Northern Territory helicopter operators gave evidence to the senate inquiry into the state of the general aviation industry on Tuesday, citing several issues they believe are impacting their businesses.
The hearing, chaired by Senator Susan McDonald, was held via video link, with NT Senator Malarndirri McCarthy also asking questions of the operators.
Agrimuster/Katharine Helicopters, Outback Helicopter Airwork, and Alice Springs Helicopters all raised issues with the senators, including:
- fuel problems with 100LL damaging cylinders
- franchised operators not being properly audited, meaning they have lower costs than those with their own AOC
- defect reports submitted to CASA, but not acted on
- poor flight training standards in new CPLs
- difficulties with flight reviews and checks with qualified check pilots needing to be brought from interstate.
Paul Blore from Outback Helicopter Airwork recommended that 100LL be removed from the market to prevent damage to cylinders in piston engines. Some operators have been able to source 100/130 fuel, which they say has alleviated the problem.
"Our recommendation is to go back to the original 100/130 fuel," he told the senators. "Since 2017, I've done 49 cylinders. I bought a brand-new aircraft not long ago, over $600,000 worth, and in the first 170 hours of that aircraft, I've done three cylinders. Under 200 hours: that's less than 5% of the life of that aircraft engine.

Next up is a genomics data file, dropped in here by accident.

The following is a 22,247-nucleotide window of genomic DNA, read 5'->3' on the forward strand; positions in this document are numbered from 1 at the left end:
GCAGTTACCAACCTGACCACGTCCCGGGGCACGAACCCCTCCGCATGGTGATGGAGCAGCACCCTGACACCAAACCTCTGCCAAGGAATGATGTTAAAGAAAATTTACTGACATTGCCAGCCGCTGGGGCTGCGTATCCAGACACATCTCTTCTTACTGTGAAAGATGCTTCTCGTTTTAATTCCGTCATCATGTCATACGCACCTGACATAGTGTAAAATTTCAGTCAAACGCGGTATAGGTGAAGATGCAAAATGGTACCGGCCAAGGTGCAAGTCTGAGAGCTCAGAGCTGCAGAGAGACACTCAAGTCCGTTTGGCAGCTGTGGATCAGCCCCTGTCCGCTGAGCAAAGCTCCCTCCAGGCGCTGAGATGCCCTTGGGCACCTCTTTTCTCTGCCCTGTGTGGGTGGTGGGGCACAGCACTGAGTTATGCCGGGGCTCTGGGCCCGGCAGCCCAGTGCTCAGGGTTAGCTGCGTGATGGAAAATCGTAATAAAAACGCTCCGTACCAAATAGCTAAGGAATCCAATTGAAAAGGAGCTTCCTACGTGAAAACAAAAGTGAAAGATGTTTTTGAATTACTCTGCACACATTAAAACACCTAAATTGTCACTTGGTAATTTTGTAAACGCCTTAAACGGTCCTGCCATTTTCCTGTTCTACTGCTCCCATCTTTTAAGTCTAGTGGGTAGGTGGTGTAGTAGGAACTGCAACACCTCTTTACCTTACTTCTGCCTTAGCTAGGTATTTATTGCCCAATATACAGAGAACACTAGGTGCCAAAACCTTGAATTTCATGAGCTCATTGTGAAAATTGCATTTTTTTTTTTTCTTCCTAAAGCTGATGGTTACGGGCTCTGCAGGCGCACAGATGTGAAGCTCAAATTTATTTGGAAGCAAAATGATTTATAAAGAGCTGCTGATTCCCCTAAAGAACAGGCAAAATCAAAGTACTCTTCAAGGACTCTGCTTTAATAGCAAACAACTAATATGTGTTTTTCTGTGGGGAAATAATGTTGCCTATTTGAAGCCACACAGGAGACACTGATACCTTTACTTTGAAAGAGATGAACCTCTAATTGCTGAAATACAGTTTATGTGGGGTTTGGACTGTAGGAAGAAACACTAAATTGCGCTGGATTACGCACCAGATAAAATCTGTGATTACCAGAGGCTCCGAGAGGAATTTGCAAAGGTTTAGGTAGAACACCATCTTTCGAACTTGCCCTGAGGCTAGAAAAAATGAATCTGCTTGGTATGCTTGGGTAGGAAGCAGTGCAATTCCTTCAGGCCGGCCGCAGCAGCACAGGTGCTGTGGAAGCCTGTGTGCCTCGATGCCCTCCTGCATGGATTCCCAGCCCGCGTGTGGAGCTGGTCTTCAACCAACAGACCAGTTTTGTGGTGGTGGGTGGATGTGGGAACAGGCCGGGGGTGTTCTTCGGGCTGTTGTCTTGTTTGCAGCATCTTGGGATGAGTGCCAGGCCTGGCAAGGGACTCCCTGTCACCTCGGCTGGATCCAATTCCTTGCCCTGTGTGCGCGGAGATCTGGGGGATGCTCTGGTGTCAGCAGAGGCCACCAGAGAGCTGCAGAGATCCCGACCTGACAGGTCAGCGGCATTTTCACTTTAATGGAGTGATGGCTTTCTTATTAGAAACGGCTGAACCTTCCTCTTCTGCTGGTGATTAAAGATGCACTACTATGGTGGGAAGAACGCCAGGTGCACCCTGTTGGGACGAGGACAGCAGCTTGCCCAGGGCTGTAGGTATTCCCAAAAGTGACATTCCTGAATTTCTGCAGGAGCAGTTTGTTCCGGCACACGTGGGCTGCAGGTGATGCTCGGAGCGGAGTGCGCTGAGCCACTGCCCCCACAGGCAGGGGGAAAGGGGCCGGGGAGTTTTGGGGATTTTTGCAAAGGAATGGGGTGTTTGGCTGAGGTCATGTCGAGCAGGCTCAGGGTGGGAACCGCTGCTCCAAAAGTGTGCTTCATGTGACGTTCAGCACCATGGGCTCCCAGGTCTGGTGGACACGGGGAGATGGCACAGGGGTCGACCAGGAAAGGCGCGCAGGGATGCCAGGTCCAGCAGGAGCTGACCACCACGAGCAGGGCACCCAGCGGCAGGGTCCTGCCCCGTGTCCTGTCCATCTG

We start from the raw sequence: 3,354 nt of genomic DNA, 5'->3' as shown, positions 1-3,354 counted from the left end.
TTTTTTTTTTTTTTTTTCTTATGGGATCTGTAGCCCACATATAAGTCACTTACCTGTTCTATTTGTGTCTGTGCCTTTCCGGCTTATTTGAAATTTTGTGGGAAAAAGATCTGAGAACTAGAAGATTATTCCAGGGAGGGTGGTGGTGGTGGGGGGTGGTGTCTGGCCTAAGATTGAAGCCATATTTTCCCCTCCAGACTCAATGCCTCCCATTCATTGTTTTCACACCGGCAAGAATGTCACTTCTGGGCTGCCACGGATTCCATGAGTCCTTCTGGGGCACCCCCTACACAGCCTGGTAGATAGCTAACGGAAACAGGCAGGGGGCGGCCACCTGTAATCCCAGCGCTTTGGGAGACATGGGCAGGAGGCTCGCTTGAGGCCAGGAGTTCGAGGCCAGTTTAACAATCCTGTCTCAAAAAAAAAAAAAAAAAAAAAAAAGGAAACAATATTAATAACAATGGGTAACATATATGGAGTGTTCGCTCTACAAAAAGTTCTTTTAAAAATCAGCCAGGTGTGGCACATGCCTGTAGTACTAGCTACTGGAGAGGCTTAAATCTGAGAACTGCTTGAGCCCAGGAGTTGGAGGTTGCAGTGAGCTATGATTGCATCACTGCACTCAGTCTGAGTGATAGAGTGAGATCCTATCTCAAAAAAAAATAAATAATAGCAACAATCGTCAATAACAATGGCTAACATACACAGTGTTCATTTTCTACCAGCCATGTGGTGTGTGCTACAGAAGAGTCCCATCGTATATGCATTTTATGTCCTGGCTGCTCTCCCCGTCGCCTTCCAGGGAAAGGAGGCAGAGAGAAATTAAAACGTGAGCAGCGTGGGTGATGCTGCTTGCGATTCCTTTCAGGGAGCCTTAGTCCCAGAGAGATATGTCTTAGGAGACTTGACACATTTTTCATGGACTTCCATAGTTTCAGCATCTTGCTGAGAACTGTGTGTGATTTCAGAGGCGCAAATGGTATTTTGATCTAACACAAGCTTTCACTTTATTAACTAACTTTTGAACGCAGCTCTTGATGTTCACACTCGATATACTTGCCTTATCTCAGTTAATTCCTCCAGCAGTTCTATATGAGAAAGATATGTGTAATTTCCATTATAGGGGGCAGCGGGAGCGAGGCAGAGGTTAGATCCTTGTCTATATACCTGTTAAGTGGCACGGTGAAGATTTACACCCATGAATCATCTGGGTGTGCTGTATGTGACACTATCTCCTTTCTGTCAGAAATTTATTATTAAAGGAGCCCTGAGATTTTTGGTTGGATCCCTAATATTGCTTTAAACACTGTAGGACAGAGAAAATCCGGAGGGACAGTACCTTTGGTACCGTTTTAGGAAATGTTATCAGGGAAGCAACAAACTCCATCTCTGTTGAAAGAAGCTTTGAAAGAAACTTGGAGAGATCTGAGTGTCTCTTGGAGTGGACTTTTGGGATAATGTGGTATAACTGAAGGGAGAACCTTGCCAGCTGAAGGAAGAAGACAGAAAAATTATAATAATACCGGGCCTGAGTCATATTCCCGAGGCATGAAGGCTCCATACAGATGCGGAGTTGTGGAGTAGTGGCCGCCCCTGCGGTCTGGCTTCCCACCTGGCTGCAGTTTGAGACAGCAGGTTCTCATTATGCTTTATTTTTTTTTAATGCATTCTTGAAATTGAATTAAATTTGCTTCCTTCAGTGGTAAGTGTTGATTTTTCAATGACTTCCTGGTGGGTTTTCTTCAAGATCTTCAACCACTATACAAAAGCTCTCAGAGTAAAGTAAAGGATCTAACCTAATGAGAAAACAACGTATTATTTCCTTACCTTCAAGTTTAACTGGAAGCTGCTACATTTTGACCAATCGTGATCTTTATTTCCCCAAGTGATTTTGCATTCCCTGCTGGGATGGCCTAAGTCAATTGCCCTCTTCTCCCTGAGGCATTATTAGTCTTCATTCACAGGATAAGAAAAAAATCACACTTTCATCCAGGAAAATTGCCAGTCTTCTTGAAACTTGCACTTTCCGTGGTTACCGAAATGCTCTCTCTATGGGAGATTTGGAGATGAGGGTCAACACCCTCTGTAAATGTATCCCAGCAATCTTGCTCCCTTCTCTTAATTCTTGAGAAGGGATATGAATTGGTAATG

"And this is a common problem; we don't seem to get the life out of the engines with low-lead. Since I've changed over to the leaded fuel, it's cured the problem."
Blore found support from Warwick Curr of Alice Springs Helicopters.
"I've been very fortunate," Curr said. "As soon as we received our first shipment of 100/130, we were able to get all of our clients onto the same fuel. I guess for awhile there I was the only person to be able to do that, and the results were immediate. We haven't had a cylinder failure since those first drums came into our possession.
"Our recommendation is that 100LL should just be removed from the marketplace; it's not fit for use."
The issue of flight reviews and proficiency checks is one that has dogged the helicopter industry since the CASR Part 61 was introduced, with a lack of qualified people available under the new ruleset.
"The proficiency checks are a nightmare," Blore told the hearing. "[We've] constantly got to get people up from other states to do my checks, which is yearly. For instance, I just got someone up only a few weeks ago, so extra costs for air fares, accommodation, vehicle costs were [about] $5000 for the day, just for him to come up and check a couple of us out for the aerial application side of things.
"I've got friends in NSW and QLD, who can drive 20 minutes down the road and it costs them $400."
Blore recommended that CASA revert to the old system, where a company Chief Pilot was able to conduct checks, given that Outback Helicopter Airwork was constantly checking their pilots anyway.
"We're constantly checking and training ourselves," he said, "but CASA still wants to micro-manage us for every little [thing] that we do."
Blore recommended that the situation be solved by allowing a Chief Pilot from one Part 137 (aerial application) operator to check a Chief Pilot from another Part 137 operation.
The senate inquiry is scheduled to hold several more public hearings between now and December when the final report is due to be tabled.